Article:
Chris O’Sullivan is currently a scout with the New York Islanders. He played college hockey at Boston University, where he was part of the 1995 national championship squad, and went on to reach the NHL with the Calgary Flames, Vancouver Canucks and Anaheim Ducks. His sister Stephanie played for Providence College and then as a member of the U.S. National Team for eight years. His brother Shaun played at Northeastern. Brothers Peter (UMass Boston), Mark (Notre Dame) and David (UMass) also serve on the coaching staff of the O'Sullivan Hockey Academy. Boston's largest neighborhood has produced plenty of hockey talent and bloodlines through the years.
“This is a big hockey community around Dorchester, and it’s produced several now NHL players and currently Jimmy Hayes from the Florida Panthers and Kevin Hayes from the New York Rangers, so it’s a very proud community,” he said. “And a lot of hockey people that have dedicated their time, effort, energy to the kids around the community, so I’m very privileged to be here and be honoring my parents with this.”
“And I thank the Mayor once again and the City of Boston for doing this and making it a great facility for young kids around and for everyone to join in on. It’s a great day of celebration.”
The evening also included an autograph session with Seidenberg and Hayes, with the children mostly sporting Black and Gold t-shirts featuring the Spoked-B on the front.
“[Chris] asked me to help him out and come by for the reopening of this park and it’s a fun thing to do, being outside and helping his family out,” said Seidenberg, who has been around Boston with his family since the end of the season. “The Bruins are always involved and that’s no news for us - the Bruins and the Foundation do a whole lot for the whole community and it’s great to see.”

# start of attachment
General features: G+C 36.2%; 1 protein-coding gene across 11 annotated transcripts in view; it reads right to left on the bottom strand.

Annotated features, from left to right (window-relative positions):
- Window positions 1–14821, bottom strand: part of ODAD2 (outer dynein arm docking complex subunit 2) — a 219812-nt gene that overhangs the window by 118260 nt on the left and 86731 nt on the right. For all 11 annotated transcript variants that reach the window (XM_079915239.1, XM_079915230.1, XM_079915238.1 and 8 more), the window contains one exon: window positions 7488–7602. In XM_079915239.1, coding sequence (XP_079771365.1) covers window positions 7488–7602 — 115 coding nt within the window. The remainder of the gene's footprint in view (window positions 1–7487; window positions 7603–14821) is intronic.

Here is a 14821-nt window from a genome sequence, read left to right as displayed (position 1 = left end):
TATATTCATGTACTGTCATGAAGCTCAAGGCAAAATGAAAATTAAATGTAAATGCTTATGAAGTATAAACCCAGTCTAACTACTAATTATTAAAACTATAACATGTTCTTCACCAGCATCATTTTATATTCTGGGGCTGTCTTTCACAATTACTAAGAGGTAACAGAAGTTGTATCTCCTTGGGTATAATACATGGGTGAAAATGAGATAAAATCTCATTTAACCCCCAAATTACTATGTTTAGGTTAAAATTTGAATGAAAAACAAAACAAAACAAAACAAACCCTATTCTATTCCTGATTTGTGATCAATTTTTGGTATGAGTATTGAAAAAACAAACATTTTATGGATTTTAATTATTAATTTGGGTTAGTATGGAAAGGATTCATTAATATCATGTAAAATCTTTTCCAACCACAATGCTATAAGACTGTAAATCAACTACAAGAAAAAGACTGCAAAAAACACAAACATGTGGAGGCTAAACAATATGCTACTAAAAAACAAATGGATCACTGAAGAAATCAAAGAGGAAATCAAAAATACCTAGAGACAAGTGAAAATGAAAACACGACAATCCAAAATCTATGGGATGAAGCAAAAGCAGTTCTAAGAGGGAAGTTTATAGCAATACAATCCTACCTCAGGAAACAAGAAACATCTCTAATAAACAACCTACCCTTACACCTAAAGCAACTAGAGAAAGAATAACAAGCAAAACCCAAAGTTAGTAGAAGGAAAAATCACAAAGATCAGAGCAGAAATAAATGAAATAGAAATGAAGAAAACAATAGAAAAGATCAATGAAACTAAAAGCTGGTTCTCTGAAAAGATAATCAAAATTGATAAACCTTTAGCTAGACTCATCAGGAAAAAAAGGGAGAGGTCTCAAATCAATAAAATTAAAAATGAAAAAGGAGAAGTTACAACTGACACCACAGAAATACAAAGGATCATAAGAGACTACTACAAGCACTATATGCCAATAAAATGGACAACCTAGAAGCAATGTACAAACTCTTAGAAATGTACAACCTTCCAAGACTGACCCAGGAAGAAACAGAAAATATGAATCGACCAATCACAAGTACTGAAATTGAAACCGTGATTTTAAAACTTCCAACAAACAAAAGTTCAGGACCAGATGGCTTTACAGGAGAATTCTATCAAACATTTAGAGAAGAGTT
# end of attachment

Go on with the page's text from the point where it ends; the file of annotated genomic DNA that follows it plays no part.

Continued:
“This has been very overwhelming for us,” Shaun O’Sullivan said to those gathered at the event. “My mother and father believed in sports education, family and community. They would be very proud to see a venue such as this that will provide competitive playing field that will grow sportsmanship, competition and physical education.”
“It builds important life skills for all kids. Sports, especially hockey, was always an enjoyed activity in the family and led to many opportunities. My siblings Stephanie and Chris would [go on to] form O’Sullivan Hockey that serves as a grassroots program for Learn-to-Skate and development.”
“Please utilize and enjoy this great gift, and the spirit of this special event.”
There are many hockey fans, players, rinks and families throughout Boston, New England and beyond. For at least one night, the Bruins, Sweeney, Seidenberg and the City of Boston joined in to support one of those families, and one of those communities.
“Just coming from a hockey raised family, it was something that was great for the town and the city to do to honor my parents with the dedication,” said Chris O’Sullivan. “This community here in Dorchester…We have a ton of guys that went on to play Division I Hockey and some in the American League and a few that have gone on to play in the NHL and once again, to have the Boston Bruins be involved, is a tremendous tribute to my parents, my family and the whole community.”